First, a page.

The parade from the Canadian War Museum to Parliament Hill was arrayed like this: first the blare of brass, then the skirl of the pipes, and finally only the low thrum of 15 eight-wheeled, light-armoured vehicles, one after another, with two soldiers in helmets perched atop each.
For the civilians lining the route for the National Day of Honour ceremonies in Ottawa, the shift from the sound of military bands to the show of military machinery had its effect. Every so often the murmur of the big LAV tires on the pavement was interrupted by a spontaneous round of respectful applause.
All that green-painted armour served as a blunt reminder that this day to commemorate the 12-year Canadian Forces mission in Afghanistan wasn’t about abstract ideas about how the military fits with anyone’s conception of Canada’s history or identity. It was about the end of an all-too-real conflict, where the LAVs got dusty, and in which 40,000 Canadian troops served and 158 died.
And yet, of course, it couldn’t be a simple matter of showing respect for that effort and sacrifice. In the final days before the event, Gordon Moore, the president of the Royal Canadian Legion, which advocates for veterans, told Maclean’s about his frustration over what he viewed as the government’s rushed and secretive planning for this event.
Apparently as a result partly of Moore’s remarks, a plan to present the last Canadian flag flown over the Afghanistan mission to Prime Minister Stephen Harper was adjusted. After the parade, during this afternoon’s ceremony on Parliament Hill, Harper indeed accepted the flag, but then he passed it to Governor General David Johnston, who holds the title of commander-in-chief of the armed forces—a point of protocol that Moore and other veterans take very seriously.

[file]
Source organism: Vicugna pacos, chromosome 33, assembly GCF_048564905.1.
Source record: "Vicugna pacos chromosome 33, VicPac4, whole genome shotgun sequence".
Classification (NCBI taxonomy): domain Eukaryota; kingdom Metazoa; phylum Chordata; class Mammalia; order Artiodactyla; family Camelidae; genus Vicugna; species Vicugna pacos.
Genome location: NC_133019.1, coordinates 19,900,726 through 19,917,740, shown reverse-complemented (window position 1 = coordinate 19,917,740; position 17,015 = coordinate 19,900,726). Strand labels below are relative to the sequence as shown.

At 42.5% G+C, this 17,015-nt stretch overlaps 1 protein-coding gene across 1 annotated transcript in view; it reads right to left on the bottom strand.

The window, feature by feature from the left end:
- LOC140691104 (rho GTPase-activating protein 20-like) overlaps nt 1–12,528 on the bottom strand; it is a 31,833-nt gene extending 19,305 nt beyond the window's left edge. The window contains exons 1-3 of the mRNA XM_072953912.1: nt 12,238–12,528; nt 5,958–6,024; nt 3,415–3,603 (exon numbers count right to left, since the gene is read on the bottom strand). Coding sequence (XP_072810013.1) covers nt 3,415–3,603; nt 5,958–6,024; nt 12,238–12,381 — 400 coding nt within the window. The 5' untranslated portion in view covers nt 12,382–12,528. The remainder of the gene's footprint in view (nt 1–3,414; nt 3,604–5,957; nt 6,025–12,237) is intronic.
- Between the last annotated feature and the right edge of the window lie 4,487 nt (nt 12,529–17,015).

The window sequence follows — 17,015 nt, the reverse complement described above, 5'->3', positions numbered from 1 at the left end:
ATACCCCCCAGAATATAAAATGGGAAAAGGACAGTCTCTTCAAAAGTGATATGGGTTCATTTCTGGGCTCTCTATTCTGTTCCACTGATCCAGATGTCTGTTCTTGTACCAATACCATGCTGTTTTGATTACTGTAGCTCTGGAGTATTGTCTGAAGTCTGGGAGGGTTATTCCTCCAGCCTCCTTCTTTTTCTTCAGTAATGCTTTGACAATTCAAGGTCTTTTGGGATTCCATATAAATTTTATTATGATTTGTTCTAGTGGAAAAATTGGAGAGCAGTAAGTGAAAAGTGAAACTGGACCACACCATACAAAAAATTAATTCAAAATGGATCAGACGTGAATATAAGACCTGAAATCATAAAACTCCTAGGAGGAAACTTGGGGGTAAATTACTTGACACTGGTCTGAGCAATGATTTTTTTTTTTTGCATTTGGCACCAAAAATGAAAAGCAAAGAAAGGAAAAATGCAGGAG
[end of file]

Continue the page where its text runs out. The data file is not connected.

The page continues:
Fears that the day might somehow be tainted by political grandstanding were far from irrational. From its creation, Harper’s reconfigured Conservative party has made associating its partisan brand with military heritage a strategic priority. After winning power in 2006, they tirelessly touted their commitment to spending heavily on military equipment. A backgrounder on the Day of Honour plans, issued by the Prime Minister’s Office, didn’t fail to mention that turning-point year in noting there would be a display on the Hill of tanks and helicopters and other “key equipment acquired from 2006.”
In the end, though, political preening didn’t come close to ruining the day. The Prime Minister shared the podium with not only the Governor General, but also with Gen. Tom Lawson, the Chief of Defence Staff. In any case, none of the dignitaries, with their predictable speeches, could compete, as least as far I’m concerned, with the understated impact of Sgt. Dale Kurdziel.
Kurdziel spoke on behalf of troops who served in Afghanistan. He didn’t have to say much to make an impression after he was introduced as a Medal of Bravery recipient, who joined in 2005 and served for seven months in 2009 and 2010 in Afghanistan, assigned to a counter-improvised explosive device squadron. “You may have heard them called IEDs,” he said.
Yes, we have. The term entered all our vocabularies during the Iraq and Afghanistan wars, shorthand for a new and disturbing sort of asymmetrical combat. And there stood this young man in front of the Peace Tower who had made it his business to disarm them.
“The work was far from easy,” Kurdziel said, “the hours long and the danger always present. But one of the most important things that kept us going was the knowledge that we were never far from the thoughts of folks back home.”
It would be good to believe that was so. But most of us thought about them only occasionally, perhaps after a soldier was killed and the TV cameras in Kandahar showed us the ramp ceremony (another new term we had to learn). Afghanistan is far away, and mostly Canadians got on with their lives.
But today’s ceremony, and all the concern beforehand that it be properly respectful, represented an acknowledgement that what the troops who went to Afghanistan experienced firsthand was extraordinary. What lasting effect their mission will have on Canada’s politics and policy, on our sense of what our country can and should do in the world, are questions for another day.